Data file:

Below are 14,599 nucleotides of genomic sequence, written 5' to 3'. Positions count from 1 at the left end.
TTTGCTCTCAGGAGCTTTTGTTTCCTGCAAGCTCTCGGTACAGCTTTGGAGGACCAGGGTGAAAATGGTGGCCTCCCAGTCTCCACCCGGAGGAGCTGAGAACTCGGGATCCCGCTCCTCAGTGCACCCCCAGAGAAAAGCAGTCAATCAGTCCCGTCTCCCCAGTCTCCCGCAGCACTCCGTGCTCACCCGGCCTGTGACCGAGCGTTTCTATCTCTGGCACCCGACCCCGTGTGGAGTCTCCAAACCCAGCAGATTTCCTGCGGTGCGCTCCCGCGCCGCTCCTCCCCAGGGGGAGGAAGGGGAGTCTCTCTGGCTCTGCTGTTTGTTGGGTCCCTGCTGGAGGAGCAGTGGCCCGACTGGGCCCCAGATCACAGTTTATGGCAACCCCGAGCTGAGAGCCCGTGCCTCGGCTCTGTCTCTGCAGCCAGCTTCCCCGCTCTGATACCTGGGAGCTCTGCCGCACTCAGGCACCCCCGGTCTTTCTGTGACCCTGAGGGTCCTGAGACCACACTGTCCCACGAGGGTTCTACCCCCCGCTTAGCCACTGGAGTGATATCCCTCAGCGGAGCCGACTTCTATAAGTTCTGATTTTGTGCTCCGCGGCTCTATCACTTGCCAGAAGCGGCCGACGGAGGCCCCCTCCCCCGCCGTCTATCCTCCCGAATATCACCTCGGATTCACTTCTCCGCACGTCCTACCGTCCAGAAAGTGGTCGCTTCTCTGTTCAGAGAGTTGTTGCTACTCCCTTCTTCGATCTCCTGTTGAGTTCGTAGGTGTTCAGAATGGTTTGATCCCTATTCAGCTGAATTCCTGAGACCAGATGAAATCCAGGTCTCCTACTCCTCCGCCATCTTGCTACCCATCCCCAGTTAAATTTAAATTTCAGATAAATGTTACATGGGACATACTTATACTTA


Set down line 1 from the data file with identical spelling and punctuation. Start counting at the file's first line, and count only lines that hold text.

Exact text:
Below are 14,599 nucleotides of genomic sequence, written 5' to 3'. Positions count from 1 at the left end.